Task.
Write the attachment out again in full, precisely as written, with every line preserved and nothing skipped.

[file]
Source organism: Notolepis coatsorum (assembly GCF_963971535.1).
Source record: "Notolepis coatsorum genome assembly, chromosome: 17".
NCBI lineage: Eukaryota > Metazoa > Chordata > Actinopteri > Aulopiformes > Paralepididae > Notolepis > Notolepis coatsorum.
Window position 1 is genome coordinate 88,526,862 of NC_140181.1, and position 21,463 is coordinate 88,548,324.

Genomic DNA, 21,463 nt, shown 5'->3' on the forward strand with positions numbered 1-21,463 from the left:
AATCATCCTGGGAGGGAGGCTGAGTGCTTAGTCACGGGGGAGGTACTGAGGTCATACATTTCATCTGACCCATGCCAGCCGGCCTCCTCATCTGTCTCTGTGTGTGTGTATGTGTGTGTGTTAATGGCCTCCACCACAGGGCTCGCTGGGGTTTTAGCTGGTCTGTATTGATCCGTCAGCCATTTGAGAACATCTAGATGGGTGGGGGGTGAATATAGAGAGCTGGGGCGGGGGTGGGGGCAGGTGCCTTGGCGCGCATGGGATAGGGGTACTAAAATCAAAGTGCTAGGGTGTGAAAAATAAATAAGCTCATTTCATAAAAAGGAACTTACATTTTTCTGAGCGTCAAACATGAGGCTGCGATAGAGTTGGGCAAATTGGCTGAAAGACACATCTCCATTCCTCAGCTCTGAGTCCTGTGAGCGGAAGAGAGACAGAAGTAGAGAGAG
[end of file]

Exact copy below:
Source organism: Notolepis coatsorum (assembly GCF_963971535.1).
Source record: "Notolepis coatsorum genome assembly, chromosome: 17".
NCBI lineage: Eukaryota > Metazoa > Chordata > Actinopteri > Aulopiformes > Paralepididae > Notolepis > Notolepis coatsorum.
Window position 1 is genome coordinate 88,526,862 of NC_140181.1, and position 21,463 is coordinate 88,548,324.

Genomic DNA, 21,463 nt, shown 5'->3' on the forward strand with positions numbered 1-21,463 from the left:
AATCATCCTGGGAGGGAGGCTGAGTGCTTAGTCACGGGGGAGGTACTGAGGTCATACATTTCATCTGACCCATGCCAGCCGGCCTCCTCATCTGTCTCTGTGTGTGTGTATGTGTGTGTGTTAATGGCCTCCACCACAGGGCTCGCTGGGGTTTTAGCTGGTCTGTATTGATCCGTCAGCCATTTGAGAACATCTAGATGGGTGGGGGGTGAATATAGAGAGCTGGGGCGGGGGTGGGGGCAGGTGCCTTGGCGCGCATGGGATAGGGGTACTAAAATCAAAGTGCTAGGGTGTGAAAAATAAATAAGCTCATTTCATAAAAAGGAACTTACATTTTTCTGAGCGTCAAACATGAGGCTGCGATAGAGTTGGGCAAATTGGCTGAAAGACACATCTCCATTCCTCAGCTCTGAGTCCTGTGAGCGGAAGAGAGACAGAAGTAGAGAGAG